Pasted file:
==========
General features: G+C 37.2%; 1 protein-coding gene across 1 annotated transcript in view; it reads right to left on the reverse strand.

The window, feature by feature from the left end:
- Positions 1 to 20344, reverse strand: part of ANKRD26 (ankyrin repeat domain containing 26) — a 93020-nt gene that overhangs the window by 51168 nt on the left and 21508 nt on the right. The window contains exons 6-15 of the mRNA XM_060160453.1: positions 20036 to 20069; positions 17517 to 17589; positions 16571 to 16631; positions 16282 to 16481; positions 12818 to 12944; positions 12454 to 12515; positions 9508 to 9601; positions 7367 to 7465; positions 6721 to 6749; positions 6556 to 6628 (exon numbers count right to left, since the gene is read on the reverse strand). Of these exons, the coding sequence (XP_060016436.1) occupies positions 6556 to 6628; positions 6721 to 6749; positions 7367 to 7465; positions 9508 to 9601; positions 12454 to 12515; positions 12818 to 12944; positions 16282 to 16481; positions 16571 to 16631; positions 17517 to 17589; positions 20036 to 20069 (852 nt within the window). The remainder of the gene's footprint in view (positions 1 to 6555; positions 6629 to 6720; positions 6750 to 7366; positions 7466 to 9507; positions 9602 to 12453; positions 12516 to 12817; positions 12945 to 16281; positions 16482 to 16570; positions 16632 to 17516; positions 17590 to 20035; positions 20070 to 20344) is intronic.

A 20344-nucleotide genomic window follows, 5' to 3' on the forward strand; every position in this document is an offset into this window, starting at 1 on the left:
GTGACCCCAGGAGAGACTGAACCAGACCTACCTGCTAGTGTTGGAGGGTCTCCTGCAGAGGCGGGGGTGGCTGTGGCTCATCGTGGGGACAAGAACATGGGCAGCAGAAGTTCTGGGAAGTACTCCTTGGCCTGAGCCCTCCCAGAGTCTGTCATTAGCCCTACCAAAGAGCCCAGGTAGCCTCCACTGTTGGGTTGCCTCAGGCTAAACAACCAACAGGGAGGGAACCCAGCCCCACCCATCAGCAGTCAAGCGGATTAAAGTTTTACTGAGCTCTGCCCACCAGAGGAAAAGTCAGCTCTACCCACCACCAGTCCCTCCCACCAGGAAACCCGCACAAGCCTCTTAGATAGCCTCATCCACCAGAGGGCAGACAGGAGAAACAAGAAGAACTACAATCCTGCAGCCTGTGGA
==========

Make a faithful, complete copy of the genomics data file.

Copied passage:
General features: G+C 37.2%; 1 protein-coding gene across 1 annotated transcript in view; it reads right to left on the reverse strand.

The window, feature by feature from the left end:
- Positions 1 to 20344, reverse strand: part of ANKRD26 (ankyrin repeat domain containing 26) — a 93020-nt gene that overhangs the window by 51168 nt on the left and 21508 nt on the right. The window contains exons 6-15 of the mRNA XM_060160453.1: positions 20036 to 20069; positions 17517 to 17589; positions 16571 to 16631; positions 16282 to 16481; positions 12818 to 12944; positions 12454 to 12515; positions 9508 to 9601; positions 7367 to 7465; positions 6721 to 6749; positions 6556 to 6628 (exon numbers count right to left, since the gene is read on the reverse strand). Of these exons, the coding sequence (XP_060016436.1) occupies positions 6556 to 6628; positions 6721 to 6749; positions 7367 to 7465; positions 9508 to 9601; positions 12454 to 12515; positions 12818 to 12944; positions 16282 to 16481; positions 16571 to 16631; positions 17517 to 17589; positions 20036 to 20069 (852 nt within the window). The remainder of the gene's footprint in view (positions 1 to 6555; positions 6629 to 6720; positions 6750 to 7366; positions 7466 to 9507; positions 9602 to 12453; positions 12516 to 12817; positions 12945 to 16281; positions 16482 to 16570; positions 16632 to 17516; positions 17590 to 20035; positions 20070 to 20344) is intronic.

A 20344-nucleotide genomic window follows, 5' to 3' on the forward strand; every position in this document is an offset into this window, starting at 1 on the left:
GTGACCCCAGGAGAGACTGAACCAGACCTACCTGCTAGTGTTGGAGGGTCTCCTGCAGAGGCGGGGGTGGCTGTGGCTCATCGTGGGGACAAGAACATGGGCAGCAGAAGTTCTGGGAAGTACTCCTTGGCCTGAGCCCTCCCAGAGTCTGTCATTAGCCCTACCAAAGAGCCCAGGTAGCCTCCACTGTTGGGTTGCCTCAGGCTAAACAACCAACAGGGAGGGAACCCAGCCCCACCCATCAGCAGTCAAGCGGATTAAAGTTTTACTGAGCTCTGCCCACCAGAGGAAAAGTCAGCTCTACCCACCACCAGTCCCTCCCACCAGGAAACCCGCACAAGCCTCTTAGATAGCCTCATCCACCAGAGGGCAGACAGGAGAAACAAGAAGAACTACAATCCTGCAGCCTGTGGA